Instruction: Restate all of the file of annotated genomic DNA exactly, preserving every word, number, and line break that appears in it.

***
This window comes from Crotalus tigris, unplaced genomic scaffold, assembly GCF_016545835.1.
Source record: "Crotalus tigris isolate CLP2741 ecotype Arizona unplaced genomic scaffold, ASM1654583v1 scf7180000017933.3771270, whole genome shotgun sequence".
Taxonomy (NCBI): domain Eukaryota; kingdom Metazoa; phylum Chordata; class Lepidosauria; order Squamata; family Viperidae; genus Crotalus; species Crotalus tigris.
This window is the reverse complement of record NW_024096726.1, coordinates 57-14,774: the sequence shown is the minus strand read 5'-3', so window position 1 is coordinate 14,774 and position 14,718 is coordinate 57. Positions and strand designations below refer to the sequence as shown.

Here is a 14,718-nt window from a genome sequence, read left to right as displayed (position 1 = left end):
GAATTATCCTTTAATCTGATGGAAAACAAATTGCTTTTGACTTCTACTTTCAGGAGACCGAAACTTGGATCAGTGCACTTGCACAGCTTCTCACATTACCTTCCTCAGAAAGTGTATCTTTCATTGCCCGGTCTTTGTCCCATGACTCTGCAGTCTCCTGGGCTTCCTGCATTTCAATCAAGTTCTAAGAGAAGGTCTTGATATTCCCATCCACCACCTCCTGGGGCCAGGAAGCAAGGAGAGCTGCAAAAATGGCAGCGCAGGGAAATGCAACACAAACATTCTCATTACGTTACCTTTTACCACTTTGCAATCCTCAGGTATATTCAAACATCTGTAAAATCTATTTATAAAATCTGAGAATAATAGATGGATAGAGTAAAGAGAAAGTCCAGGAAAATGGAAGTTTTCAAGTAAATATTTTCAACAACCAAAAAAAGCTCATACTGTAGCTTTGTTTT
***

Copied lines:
This window comes from Crotalus tigris, unplaced genomic scaffold, assembly GCF_016545835.1.
Source record: "Crotalus tigris isolate CLP2741 ecotype Arizona unplaced genomic scaffold, ASM1654583v1 scf7180000017933.3771270, whole genome shotgun sequence".
Taxonomy (NCBI): domain Eukaryota; kingdom Metazoa; phylum Chordata; class Lepidosauria; order Squamata; family Viperidae; genus Crotalus; species Crotalus tigris.
This window is the reverse complement of record NW_024096726.1, coordinates 57-14,774: the sequence shown is the minus strand read 5'-3', so window position 1 is coordinate 14,774 and position 14,718 is coordinate 57. Positions and strand designations below refer to the sequence as shown.

Here is a 14,718-nt window from a genome sequence, read left to right as displayed (position 1 = left end):
GAATTATCCTTTAATCTGATGGAAAACAAATTGCTTTTGACTTCTACTTTCAGGAGACCGAAACTTGGATCAGTGCACTTGCACAGCTTCTCACATTACCTTCCTCAGAAAGTGTATCTTTCATTGCCCGGTCTTTGTCCCATGACTCTGCAGTCTCCTGGGCTTCCTGCATTTCAATCAAGTTCTAAGAGAAGGTCTTGATATTCCCATCCACCACCTCCTGGGGCCAGGAAGCAAGGAGAGCTGCAAAAATGGCAGCGCAGGGAAATGCAACACAAACATTCTCATTACGTTACCTTTTACCACTTTGCAATCCTCAGGTATATTCAAACATCTGTAAAATCTATTTATAAAATCTGAGAATAATAGATGGATAGAGTAAAGAGAAAGTCCAGGAAAATGGAAGTTTTCAAGTAAATATTTTCAACAACCAAAAAAAGCTCATACTGTAGCTTTGTTTT